- Make video eye contact. In video calls, your natural tendency is likely to look at the other person’s face. To you, you’re looking them in the eye, but to them, you’re looking down. Especially while they’re talking, spend most of the time looking right into the camera. Then you’ll be looking them in the eye — and establishing a stronger connection with them by doing so.
- Beware your body language. Wherever you sit for the video interview, make sure you maintain a professional posture, exactly as if you were in a chair across from the hiring manager. And your facial expressions can convey your interest and engagement to the interviewer, especially when they’re talking.
- Have solutions ready. If you’re seeking a job where you’ll actually be working remotely, either permanently or temporarily, show that you have a plan for staying in touch with your coworkers and key stakeholders, and how you can navigate the potential pitfalls of not being there in person (see below). If you have confidence that you can make it work, that goes a long way toward giving potential employers the same assurance.
Start up by staying connected
What many professionals may be less accustomed to is starting a job remotely. You landed the position, but you’ve had zero face time with your new team members, the IT staff and, well, anyone who wasn’t in your interviews. It can feel like you’re alone in unfamiliar territory. But you’re not.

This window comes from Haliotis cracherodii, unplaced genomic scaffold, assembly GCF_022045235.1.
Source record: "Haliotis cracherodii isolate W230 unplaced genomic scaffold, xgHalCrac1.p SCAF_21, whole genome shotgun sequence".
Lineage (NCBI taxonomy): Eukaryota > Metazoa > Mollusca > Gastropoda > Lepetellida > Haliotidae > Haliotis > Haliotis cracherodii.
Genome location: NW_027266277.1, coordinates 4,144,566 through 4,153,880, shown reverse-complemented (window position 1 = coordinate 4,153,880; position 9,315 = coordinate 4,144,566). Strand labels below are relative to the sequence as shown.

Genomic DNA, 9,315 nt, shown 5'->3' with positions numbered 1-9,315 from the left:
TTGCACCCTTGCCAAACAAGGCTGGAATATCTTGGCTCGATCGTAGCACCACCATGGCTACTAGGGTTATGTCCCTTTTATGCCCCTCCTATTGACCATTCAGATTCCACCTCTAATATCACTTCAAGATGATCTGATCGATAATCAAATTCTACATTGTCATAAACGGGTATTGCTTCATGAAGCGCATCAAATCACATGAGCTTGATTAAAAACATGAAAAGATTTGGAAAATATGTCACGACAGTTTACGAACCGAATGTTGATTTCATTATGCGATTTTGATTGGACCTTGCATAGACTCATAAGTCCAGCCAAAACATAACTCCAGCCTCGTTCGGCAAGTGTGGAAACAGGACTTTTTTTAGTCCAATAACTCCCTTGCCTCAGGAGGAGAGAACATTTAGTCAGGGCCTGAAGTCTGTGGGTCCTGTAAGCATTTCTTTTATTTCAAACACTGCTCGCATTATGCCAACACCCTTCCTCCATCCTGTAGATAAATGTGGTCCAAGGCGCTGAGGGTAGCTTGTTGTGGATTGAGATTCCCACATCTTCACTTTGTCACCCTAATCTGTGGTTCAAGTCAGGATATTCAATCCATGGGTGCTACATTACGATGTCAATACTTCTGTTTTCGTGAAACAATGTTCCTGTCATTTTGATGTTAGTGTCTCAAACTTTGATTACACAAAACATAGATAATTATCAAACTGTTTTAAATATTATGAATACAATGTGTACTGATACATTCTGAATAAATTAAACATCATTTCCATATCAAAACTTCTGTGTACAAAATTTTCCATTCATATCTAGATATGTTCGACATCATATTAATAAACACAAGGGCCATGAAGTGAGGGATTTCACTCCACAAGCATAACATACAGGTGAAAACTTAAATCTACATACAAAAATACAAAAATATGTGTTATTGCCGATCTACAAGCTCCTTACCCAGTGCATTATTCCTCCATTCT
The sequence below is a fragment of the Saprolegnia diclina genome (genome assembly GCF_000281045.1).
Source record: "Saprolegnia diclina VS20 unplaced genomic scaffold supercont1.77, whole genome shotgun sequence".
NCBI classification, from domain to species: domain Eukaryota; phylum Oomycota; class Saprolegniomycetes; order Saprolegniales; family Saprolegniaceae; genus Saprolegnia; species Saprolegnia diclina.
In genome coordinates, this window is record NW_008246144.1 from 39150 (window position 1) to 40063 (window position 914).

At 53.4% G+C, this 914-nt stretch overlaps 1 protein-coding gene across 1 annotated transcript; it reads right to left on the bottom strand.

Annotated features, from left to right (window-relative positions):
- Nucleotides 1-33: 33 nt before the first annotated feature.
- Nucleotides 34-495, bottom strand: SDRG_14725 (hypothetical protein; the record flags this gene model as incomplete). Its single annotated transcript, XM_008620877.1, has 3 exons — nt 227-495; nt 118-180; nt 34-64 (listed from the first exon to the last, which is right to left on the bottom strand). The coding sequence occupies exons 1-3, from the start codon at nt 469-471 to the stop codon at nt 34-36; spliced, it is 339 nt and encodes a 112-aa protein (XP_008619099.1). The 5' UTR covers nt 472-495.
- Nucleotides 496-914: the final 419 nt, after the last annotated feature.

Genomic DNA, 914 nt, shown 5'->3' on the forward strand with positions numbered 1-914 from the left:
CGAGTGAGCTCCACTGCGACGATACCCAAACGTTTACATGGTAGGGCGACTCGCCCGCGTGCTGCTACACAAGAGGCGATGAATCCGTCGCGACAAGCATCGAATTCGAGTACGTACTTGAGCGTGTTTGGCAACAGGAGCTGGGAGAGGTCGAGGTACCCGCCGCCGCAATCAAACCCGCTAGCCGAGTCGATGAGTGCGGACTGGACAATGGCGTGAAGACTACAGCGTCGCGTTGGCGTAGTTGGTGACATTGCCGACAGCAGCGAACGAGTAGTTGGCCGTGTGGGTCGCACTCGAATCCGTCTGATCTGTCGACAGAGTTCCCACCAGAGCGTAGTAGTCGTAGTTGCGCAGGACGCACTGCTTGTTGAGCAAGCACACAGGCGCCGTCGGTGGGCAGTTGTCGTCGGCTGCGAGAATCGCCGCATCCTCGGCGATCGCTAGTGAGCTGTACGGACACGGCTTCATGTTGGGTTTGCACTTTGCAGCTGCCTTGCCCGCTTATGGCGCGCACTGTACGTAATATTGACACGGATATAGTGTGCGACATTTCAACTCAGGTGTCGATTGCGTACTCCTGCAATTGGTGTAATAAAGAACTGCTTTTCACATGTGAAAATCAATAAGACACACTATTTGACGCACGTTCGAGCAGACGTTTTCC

Make sure you have a direct line to IT, admins and anyone else who can help you get set up remotely or call on in case problems arise. Especially in the first weeks, try to connect via video whenever possible so people see your face, expressions and mannerisms. This helps them get to know you and establish a personal connection.
Stay in regular communication with as many people as is practical. In addition to recurring team or project meetings, set up one-on-one calls — audio and video — with your supervisor and any team members you’ll be working closely with. And make at least some of these touch-base calls weekly, at least with your most frequent collaborators.
Messaging platforms like Slack or Skype can be crucial during remote work. Whichever platform the company uses, have it open at all times and visible whenever possible so you don’t miss alerts.
Be an active chatter. Don’t just passively watch everyone else communicate. Send messages to ask quick questions about a project or company standards, update people on your progress, and respond to others’ messages frequently to keep yourself visible and involved in the conversations. Do the same with email and any other ways the team keeps in touch.
The two most important factors for all-online job searches and remote work are communication and professionalism. Stay in touch using all channels at your disposal, and treat every typed, audio and video interaction as if you’re all in the same room. You’ll not only feel more connected to your new team and company, you’ll actually be so.